The Close or Mr. Coffee and the Tiger

Everything in this post is true. Some names have been changed to protect me. 

It’s 1984. 

I’m sitting in a stuffy conference hall in downtown Los Angeles, surrounded by mustachioed men. All men in 1984 had moustaches. They made the beardy craze of today look weak. 

I have my notepad and workbook. I’m pretty sure people were smoking. Wide eyed, bemused, and utterly naïve I sat for what seemed like 8 hours, and was enraptured by the guru, no, KING of sales training, Mr. Tom Hopkins (feel free to cringe a little). 

You’ll be thinking, how in the world could she remember this, 31 years gone? I remember it for one reason – Mr. Coffee. I was reflecting today that for all the scores of conferences, courses and training I’ve been on, I normally glean one or two nuggets that become part of the soup (or compost) that is me.

This is (more or less) what Tom said: “Ask the closing question, then SHUT UP. Pretend you are watching your Mr. Coffee drip coffee maker. You know what happens if you remove the pot before it’s done! All hell breaks loose! A splattering, sizzling mess! WAIT! Just wait for that last drop. SHUT UP. Just wait. There is gold in the last drop.” 

I drew a coffee pot on my pad. The drips. Just wait. There is gold in that last drop.  What happened when I did this? I created an anchor.  

I have always been proud of being a salesperson. Maybe it’s just because I was always selling something that solved a problem. Maybe I wasn’t, but I always saw it that way. My first job was with a computer peripherals company – we sold printers and terminals, modems and cables, protocol converters and ribbons. For the first couple of years I learned all of the admin and accounting jobs. I liked talking to customers, helping them solve their problems, and I was good at it. It never felt like selling, not really. In 1987 and 1988, I sold more IBM 3151 green screen terminals than anyone else west of the Mississippi. 

I’ve carried those skills through my career and through my life. Over time the propositions and solutions became more complex. I was always at my best when the technology I was selling was making a market, and I was making change happen. 

I didn’t close every deal. I still had trouble reconciling the ABC principle with the coffee drip. Subverting my ego, endeavoring to truly listen rather than always be thinking of the next clever thing to say. It’s hard! But honestly, if the coffee drip hadn’t been anchored into my brain, it would have been even harder.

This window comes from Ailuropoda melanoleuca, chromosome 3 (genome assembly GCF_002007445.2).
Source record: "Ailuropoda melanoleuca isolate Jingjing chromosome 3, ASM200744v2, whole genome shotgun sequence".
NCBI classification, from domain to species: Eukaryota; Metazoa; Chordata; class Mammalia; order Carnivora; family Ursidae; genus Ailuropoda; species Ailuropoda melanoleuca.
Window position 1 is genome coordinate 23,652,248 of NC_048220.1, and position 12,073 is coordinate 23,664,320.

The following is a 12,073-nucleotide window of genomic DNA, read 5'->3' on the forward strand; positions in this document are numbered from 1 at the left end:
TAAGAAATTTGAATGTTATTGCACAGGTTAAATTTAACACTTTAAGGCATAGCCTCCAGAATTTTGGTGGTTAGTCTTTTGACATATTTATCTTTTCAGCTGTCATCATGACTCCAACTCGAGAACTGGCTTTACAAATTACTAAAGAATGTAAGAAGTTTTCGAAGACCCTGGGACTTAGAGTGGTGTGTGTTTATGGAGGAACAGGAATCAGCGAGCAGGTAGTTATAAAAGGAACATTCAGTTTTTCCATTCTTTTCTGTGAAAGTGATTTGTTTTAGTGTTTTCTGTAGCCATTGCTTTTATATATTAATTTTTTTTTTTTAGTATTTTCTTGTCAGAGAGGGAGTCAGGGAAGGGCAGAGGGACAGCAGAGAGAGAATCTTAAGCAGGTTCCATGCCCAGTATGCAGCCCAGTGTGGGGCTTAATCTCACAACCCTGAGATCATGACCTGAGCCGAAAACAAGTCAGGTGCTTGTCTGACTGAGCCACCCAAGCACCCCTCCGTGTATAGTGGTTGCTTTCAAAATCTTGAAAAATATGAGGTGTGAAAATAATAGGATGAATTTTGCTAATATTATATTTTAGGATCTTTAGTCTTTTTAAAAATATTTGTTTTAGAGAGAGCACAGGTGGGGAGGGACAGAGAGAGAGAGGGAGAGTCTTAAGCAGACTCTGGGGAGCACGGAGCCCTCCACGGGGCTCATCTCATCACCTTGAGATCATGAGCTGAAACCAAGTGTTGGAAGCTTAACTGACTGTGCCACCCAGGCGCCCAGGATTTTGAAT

When I moved to the UK and looked after and worked in multi-cultural teams, things became trickier. The stereotypes come to life – what happens when a confident, assertive American woman meets a neurotic sex-obsessed Englishman? Oh sorry I’m talking about my husband there – let’s use another example – an arrogant, dismissive Frenchman? Or a bureaucratic, humorless German? 

It became even more interesting when we emigrated to NZ. Kiwis can be incredibly passive-aggressive. Malaysians say yes when they mean no. Chinese sometimes say nothing at all, constantly deferring up. 

What’s the common thread? Silence. Asking the question and waiting. It’s the one technique that works with everyone, everywhere. 

I’ll close with a story that may seem too fantastic to be true. The cultural context: Macho Mexican Mafiosi. I’ve already shared my bungy background. One of our sites was a franchise operation in Mexico; operated by a tycoon I’ll call Carlos. The terms of the arrangement were that they licensed the brand and systems and payed a royalty. 

Royalties were to be paid monthly, but this never happened. Excuse after excuse, which meant that at least a couple times a year, me another manager had to fly into Acapulco to ‘collect’. 

Carlos operated a couple dozen establishments. Each night, drivers would go from place to place collecting the cash. From around dawn, a small armada of women would count the money, in the counting house, on the grounds of Carlos’ palatial home. Creditors would line up outside the gate, and wait for their turn for payment. 

On one occasion, I flew into Acapulco via Las Vegas (where we had another site) for a 3-day trip. I was told I would be seeing Carlos that first afternoon. By the morning of my departure, at least 3 meetings had been set and cancelled. On the last morning, we drove up to the house and the uzi-armed guards at the gate let me through. Carlos spoiled his son, and had given him a baby tiger for his birthday. The tiger was chained up in the garden. 

I was escorted through the counting house, into a sub-room that was like a bunker. Carlos sat behind a big mahogany desk. An assistant sat behind me. I presented the invoice. I recall it was something like $47,238.00, which represented 6 months royalty. 

Carlos hit the roof – swearing, yelling, screaming at me to tell my boss he was a loco bandido, slamming the invoice on the table. We negotiated a little. I gave a little ground. Gave my bottom line. Carlos was still steaming. But I just waited. I sat there, silently. Not reacting. Not explaining. Not negotiating. Drip. Drip. Drip. 

How was I feeling, inside? I was freaking out. This was like a scene out of a bad B-movie! But I didn’t panic, because somewhere, deep inside me, I knew that the silence would work. 

After what seemed like an eternity, Carlos got up, opened the wall safe behind him, and took out stacks of cash. His assistant counted it. I counted it. Then I left. I was a little nervous on the way to the airport.